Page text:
BANGKOK - The Thai government on Sunday defended its decision not to join the WHO-sponsored coronavirus vaccine program, saying that to do so would risk the country paying more for the shots and facing uncertainty about delivery times.
The government has been criticized by opposition politicians and protesters for lacking transparency and being too slow in procuring vaccines. While the country of 66 million people has had low numbers of cases and deaths, it is dealing with a second wave of infections.
Frontline health workers are to begin receiving 2 million imported Chinese Sinovac shots within a month, but mass vaccinations for the general population are not due to begin until locally produced AstraZeneca doses are ready in June.
Government spokesman Anucha Buraphachaisri, responding to media reports that Thailand is the only Southeast Asian country to skip the WHO's COVAX scheme, said that as a middle-income country Thailand is not eligible for free or cheap vaccines under the program.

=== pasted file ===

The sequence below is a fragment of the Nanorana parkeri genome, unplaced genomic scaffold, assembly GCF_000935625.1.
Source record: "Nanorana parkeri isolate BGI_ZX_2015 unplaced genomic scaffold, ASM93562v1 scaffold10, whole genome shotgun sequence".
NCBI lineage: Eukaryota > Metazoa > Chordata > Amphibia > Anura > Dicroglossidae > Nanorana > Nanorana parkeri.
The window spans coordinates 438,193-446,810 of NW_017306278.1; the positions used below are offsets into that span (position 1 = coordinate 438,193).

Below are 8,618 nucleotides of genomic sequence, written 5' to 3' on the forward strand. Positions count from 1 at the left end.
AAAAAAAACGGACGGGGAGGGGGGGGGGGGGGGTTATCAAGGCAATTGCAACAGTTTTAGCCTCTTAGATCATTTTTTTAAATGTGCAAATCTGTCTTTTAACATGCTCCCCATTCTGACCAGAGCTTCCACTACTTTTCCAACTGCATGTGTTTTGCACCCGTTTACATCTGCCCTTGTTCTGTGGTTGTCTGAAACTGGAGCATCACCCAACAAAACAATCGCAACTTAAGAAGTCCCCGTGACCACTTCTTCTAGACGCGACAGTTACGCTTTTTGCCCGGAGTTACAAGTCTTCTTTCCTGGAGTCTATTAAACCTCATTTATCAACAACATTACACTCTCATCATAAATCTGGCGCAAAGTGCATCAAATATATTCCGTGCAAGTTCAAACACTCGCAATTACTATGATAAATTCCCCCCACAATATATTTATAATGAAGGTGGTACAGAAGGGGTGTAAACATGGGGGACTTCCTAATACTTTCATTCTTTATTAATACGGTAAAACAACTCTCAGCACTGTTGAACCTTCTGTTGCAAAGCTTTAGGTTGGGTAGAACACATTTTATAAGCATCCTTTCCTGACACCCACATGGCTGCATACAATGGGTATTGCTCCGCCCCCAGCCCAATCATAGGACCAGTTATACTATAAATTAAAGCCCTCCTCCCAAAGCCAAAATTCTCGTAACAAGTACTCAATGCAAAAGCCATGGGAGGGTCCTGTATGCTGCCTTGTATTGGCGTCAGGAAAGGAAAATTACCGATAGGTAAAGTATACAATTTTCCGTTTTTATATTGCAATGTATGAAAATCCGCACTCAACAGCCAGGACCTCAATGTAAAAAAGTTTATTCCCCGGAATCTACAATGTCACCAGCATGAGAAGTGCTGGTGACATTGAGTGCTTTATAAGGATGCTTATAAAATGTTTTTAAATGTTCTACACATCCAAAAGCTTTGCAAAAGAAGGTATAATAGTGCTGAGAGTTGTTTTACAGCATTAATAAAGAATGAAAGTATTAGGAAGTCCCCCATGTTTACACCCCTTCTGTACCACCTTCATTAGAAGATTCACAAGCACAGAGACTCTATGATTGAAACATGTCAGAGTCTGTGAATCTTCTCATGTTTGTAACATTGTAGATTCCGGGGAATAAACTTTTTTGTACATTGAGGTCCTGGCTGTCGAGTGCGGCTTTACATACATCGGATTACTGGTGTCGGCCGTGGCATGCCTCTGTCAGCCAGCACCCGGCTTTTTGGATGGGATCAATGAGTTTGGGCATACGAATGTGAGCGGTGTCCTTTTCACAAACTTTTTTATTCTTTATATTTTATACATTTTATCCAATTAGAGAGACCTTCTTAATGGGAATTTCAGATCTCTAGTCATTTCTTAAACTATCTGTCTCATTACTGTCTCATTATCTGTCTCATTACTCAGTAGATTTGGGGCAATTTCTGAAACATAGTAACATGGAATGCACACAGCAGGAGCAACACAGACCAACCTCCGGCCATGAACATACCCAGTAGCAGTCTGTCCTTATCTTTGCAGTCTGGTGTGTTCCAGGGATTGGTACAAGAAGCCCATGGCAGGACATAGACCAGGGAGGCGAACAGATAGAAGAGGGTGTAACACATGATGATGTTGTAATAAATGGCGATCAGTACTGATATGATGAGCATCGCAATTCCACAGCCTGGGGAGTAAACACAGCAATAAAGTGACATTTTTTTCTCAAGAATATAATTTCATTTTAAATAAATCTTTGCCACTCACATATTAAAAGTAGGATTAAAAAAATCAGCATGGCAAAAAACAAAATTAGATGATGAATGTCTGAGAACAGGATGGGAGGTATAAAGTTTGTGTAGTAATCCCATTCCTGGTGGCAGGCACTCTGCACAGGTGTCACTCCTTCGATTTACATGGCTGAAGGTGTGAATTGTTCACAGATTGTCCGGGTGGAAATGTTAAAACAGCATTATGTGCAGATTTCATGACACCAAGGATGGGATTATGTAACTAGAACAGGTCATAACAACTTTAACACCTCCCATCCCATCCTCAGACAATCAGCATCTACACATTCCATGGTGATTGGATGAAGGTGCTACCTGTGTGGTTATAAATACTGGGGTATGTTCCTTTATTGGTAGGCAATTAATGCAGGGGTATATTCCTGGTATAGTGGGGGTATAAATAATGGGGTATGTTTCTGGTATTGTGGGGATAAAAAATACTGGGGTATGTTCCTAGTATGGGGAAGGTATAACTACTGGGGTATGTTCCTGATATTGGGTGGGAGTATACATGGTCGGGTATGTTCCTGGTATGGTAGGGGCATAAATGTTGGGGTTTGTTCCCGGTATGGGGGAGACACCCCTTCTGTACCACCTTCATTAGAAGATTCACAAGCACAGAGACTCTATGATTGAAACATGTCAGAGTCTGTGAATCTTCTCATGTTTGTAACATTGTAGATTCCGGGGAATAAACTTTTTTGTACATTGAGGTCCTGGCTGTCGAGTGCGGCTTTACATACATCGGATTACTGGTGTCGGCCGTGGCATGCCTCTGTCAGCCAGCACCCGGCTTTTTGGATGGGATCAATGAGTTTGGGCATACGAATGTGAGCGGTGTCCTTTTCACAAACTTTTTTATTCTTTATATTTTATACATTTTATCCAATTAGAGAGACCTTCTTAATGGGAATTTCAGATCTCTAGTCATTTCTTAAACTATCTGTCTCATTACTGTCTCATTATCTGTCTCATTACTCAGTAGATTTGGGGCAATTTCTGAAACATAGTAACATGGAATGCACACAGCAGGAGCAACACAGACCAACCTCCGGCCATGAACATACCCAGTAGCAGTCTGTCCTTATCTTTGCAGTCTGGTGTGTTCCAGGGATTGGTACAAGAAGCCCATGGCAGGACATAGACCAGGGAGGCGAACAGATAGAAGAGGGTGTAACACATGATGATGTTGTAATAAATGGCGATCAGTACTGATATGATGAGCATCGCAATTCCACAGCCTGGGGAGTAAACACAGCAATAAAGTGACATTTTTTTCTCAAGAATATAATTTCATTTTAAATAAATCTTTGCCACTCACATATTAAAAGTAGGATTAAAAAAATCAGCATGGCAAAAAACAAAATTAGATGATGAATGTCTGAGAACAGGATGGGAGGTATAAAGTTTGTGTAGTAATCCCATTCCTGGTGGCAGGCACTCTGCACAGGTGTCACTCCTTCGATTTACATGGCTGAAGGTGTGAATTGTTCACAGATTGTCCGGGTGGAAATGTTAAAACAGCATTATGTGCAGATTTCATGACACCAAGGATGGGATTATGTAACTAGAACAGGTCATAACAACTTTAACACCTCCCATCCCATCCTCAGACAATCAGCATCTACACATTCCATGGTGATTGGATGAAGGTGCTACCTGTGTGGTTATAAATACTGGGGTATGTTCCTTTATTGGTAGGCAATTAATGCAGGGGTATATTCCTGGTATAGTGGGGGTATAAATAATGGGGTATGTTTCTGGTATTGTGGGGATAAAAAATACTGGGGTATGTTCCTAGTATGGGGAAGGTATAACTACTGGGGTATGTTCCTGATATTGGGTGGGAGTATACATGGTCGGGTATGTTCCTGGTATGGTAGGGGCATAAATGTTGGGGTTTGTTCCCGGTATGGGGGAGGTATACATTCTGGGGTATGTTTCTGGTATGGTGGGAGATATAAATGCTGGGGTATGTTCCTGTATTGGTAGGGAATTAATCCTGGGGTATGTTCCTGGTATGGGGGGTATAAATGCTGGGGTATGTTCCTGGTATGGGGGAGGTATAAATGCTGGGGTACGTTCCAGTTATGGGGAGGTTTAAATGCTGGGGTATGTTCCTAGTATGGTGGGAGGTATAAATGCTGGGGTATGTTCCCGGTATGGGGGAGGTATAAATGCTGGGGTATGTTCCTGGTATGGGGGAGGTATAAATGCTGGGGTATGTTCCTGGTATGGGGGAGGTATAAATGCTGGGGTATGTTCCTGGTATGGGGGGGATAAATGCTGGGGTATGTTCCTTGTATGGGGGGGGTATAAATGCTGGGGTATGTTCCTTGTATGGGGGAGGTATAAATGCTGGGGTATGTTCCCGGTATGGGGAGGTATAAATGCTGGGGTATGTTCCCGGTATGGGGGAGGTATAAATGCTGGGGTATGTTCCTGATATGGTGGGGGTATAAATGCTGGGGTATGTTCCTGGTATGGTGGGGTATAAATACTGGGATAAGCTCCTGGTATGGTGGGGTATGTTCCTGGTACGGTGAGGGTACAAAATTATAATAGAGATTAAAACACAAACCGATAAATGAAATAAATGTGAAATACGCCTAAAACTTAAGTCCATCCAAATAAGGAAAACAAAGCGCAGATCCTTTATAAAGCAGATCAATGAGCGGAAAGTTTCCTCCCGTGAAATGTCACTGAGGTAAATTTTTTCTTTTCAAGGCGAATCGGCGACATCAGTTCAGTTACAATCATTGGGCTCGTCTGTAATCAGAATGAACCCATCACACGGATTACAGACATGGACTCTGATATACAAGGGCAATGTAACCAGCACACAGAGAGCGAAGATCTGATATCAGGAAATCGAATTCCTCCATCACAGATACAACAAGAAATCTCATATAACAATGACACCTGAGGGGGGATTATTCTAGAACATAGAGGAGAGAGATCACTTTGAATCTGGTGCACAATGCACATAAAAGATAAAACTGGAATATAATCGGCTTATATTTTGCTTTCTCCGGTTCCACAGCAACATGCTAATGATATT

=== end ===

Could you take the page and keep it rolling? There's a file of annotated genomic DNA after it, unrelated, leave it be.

"Buying vaccines directly from the manufacturers is an appropriate choice... as it's more flexible," Anucha said.
"If Thailand wants to join the COVAX program, it will have to pay for vaccines itself with a high budget and there is also a risk," he said, adding the country had to make an advance payment without knowing the source of vaccines and delivery dates. He did not specify the costs.
In all, 190 countries have joined COVAX, which aims to ensure equitable access to vaccines during the pandemic. The scheme is jointly run by the GAVI alliance, the WHO, the Coalition for Epidemic Preparedness Innovations and UNICEF.
Thailand so far has not received or produced any vaccines, even as many of its neighbors have started inoculations.
Thailand reported 166 new coronavirus cases on Sunday, taking its total of infections to 24,571, with a death toll of 80.